Learn how to build decking and you can introduce a stylish new feature to your garden. Decking can complement both contemporary gardens and more traditional spaces, and with both timber and composite versions on offer you can pick the material you prefer, the colour that best fits your garden’s palette, and opt for a level of maintenance that suits you.
A deck can create space for dining out, relaxing in the fresh air, or, if you size up, both. It can also be a brilliant solution for a sloping garden, transforming an unusable part of the space into a level area on which you can locate furniture and where kids can play.
If you’re a competent DIYer, there’s no reason you can't learn how to build decking yourself, and our step-by-step guide will deliver all you need to know to lay ground-level timber decking that’s not attached to a building. You can find the right products for your revamped space too in our best decking guide.
Step one: Work out what size deck you need
A deck needs to be in proportion to your home and garden, as well as fit the furniture you want to locate there. Take planning permission rules into account as well. Building decking won’t require an application provided it is no more than 30cm above the ground, and together with other extensions, outbuildings and so on, it covers no more than 50 per cent of the garden area.
In the UK, rules are different when it comes to national parks, the Broads, areas of outstanding natural beauty (AONBs), World Heritage sites, and for listed buildings. You can find out more on the UK government’s planning portal (opens in new tab).
To create enough space for a dining table on a deck, add 2m to the width and length of the table to calculate the space needed. For living room-style seating, add around 1m of clearance all round to allow free movement.
Head over to our decking ideas gallery to get inspired by the latest looks and designs to try in your space.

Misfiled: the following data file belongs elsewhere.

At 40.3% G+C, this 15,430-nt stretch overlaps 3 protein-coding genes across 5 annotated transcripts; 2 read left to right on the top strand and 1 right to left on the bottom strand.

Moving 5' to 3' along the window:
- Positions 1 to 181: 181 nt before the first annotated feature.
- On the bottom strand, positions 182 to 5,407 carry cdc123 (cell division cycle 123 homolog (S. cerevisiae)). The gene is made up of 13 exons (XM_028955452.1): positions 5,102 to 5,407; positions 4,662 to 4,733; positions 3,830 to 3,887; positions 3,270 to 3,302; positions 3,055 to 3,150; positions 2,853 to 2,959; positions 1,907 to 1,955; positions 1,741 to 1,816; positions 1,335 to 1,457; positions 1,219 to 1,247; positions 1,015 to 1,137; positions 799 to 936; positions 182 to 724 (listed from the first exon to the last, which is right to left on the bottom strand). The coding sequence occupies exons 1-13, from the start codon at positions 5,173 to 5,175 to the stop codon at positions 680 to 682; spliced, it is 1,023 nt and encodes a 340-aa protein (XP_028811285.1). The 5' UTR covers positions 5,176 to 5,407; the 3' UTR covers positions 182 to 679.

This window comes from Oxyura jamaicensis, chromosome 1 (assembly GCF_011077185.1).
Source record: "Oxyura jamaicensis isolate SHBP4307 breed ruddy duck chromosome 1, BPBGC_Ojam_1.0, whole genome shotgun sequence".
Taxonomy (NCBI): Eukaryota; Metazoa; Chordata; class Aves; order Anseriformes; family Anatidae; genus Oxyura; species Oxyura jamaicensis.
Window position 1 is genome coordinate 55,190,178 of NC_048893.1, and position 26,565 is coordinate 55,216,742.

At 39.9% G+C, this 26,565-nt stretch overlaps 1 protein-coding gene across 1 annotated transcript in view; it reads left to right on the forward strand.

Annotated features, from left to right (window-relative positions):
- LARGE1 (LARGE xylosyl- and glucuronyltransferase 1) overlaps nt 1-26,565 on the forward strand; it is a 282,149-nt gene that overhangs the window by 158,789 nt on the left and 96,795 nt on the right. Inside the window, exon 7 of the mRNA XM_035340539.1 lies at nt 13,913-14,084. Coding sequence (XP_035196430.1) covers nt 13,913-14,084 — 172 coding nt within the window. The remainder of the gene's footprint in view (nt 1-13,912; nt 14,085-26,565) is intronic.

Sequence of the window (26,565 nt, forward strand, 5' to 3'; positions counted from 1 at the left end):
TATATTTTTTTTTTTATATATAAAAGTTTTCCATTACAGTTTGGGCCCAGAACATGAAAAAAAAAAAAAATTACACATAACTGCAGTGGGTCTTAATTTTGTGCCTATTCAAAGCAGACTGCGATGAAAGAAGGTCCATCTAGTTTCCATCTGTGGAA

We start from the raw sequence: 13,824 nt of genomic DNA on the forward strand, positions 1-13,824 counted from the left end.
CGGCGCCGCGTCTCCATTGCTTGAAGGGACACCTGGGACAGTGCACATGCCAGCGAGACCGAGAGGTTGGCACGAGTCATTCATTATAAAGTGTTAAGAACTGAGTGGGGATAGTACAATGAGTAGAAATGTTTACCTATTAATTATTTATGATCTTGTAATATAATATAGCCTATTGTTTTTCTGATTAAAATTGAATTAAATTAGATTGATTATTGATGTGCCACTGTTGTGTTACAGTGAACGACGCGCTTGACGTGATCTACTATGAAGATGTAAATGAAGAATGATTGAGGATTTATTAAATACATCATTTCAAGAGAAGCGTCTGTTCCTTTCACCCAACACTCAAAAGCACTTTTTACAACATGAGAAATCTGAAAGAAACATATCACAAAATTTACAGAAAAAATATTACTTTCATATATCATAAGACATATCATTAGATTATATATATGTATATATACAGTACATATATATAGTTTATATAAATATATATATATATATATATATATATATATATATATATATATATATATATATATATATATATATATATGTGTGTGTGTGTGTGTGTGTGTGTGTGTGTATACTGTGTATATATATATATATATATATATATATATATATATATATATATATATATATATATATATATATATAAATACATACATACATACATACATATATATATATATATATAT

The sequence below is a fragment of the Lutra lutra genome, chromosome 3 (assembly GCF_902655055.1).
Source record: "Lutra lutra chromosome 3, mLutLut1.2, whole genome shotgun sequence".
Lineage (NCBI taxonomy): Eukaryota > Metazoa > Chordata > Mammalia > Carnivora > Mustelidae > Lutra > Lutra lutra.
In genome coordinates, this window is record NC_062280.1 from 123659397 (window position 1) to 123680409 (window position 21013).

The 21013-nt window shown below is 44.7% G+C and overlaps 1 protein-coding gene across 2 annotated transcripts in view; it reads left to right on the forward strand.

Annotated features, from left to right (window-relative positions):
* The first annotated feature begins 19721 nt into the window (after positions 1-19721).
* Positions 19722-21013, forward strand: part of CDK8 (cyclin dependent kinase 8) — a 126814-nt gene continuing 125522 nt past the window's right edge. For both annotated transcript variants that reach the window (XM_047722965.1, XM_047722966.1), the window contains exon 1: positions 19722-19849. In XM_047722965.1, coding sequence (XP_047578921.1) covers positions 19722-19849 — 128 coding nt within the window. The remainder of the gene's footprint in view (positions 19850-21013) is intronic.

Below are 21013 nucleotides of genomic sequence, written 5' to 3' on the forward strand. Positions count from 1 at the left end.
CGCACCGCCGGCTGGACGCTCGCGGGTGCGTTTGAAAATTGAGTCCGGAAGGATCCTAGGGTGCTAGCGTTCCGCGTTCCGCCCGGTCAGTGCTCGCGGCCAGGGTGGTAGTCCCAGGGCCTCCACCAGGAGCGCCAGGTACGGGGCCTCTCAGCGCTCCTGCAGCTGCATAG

Step two: Think about the position of the decking
Look for a spot that offers the level of sun, or shade, you prefer for dining or relaxing when you’re considering the location of the deck. It’s best to avoid areas that are very shady, though, as this will impact on the maintenance of the deck. Avoid damp ground.
You’ll also want to take privacy into account so you’re not overlooked. Think about the view from the deck, too, as this could help you plan the best location.
Step three: Choose the pattern of your decking
Deck boards can be laid horizontally, on the diagonal, or in a chevron pattern. There is also the option to create a border around the deck. If you pick reversible deck boards, which have smooth and ridged sides, you can choose which to lay uppermost, or lay them so some of each are on show for textural contrast. Our guide covers laying decking boards horizontally at right angles to the joists below.
Step four: Assemble your deck-laying kit
As well as the deck boards, you will need a range of tools plus other materials:
- Steel tape measure
- Builder’s line
- Wooden pegs
- Builder’s square
- Spirit level
- Weed control fabric
- Concrete paving slabs (optional)
- Combination square
- Decking joists
- Decking boards
- Decking screws
- Drill and drill bits
- Coach screws
- Socket set
- Panel saw
- Sandpaper (if required)
- End-grain preserver
Step five: Measure and plan the space
Draw a plan showing your house and garden and mark the deck on to it. You could actually mark the space out in your garden if it helps.
Planning a deck that uses whole deck boards will make things easier so you don’t have to cut one lengthways. Draw a scale plan and calculate the area of the deck in square metres so you can order the correct amount of boards. You will need to allow a 5 to 8mm expansion gap along the length of the deck boards, and 3mm at the ends.
Step six: Prepare the site for the deck